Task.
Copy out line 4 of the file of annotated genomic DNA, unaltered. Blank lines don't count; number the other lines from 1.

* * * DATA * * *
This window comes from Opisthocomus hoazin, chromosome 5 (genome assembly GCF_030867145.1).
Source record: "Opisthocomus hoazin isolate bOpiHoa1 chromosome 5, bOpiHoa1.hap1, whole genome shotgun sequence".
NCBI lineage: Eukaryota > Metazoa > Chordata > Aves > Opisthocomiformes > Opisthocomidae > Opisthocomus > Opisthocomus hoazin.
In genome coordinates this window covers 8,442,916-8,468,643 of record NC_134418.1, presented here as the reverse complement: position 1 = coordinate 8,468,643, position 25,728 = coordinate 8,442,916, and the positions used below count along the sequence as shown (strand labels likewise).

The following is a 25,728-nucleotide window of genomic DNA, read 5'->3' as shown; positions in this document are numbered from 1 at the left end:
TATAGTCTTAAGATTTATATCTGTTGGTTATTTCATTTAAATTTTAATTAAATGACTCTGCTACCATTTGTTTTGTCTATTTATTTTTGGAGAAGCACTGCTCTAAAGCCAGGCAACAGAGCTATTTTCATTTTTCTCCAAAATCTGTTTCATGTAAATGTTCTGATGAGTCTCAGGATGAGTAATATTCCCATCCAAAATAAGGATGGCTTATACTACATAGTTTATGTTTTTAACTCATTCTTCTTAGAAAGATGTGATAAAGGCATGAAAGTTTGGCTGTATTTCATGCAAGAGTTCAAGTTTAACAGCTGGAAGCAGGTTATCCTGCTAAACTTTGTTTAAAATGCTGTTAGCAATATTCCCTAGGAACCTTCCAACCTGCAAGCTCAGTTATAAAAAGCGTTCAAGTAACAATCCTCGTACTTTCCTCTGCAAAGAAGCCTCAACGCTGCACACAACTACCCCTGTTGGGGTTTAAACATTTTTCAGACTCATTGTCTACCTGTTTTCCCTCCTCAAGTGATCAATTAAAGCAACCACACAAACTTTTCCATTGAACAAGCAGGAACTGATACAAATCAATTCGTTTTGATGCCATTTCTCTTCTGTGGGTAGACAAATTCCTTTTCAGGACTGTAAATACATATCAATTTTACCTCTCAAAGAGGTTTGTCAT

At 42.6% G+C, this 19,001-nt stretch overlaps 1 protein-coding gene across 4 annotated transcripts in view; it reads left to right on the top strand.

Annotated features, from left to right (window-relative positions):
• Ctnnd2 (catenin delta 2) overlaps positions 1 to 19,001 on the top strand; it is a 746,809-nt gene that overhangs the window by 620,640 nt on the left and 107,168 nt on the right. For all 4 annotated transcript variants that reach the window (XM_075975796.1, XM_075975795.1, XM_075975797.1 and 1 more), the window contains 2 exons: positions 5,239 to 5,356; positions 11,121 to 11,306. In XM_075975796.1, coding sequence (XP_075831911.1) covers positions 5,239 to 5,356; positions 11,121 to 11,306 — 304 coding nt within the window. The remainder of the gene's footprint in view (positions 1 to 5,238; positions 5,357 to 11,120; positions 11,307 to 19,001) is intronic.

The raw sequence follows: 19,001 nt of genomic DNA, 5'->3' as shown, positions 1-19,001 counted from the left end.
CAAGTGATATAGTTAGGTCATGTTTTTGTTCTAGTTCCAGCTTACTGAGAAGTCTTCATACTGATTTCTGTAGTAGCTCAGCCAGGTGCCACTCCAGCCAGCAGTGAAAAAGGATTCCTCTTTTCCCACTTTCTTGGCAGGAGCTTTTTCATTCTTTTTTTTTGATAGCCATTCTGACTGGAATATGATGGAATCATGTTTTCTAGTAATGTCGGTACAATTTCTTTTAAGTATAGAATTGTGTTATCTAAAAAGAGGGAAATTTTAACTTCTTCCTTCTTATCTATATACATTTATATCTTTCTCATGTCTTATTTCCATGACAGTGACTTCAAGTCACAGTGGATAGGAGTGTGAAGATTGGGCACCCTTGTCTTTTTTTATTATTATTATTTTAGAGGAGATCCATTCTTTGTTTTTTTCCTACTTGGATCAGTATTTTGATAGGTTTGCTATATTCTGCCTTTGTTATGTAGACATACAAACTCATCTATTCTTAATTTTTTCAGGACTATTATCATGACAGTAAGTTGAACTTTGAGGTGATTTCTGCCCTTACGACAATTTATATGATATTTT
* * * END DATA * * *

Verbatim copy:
In genome coordinates this window covers 8,442,916-8,468,643 of record NC_134418.1, presented here as the reverse complement: position 1 = coordinate 8,468,643, position 25,728 = coordinate 8,442,916, and the positions used below count along the sequence as shown (strand labels likewise).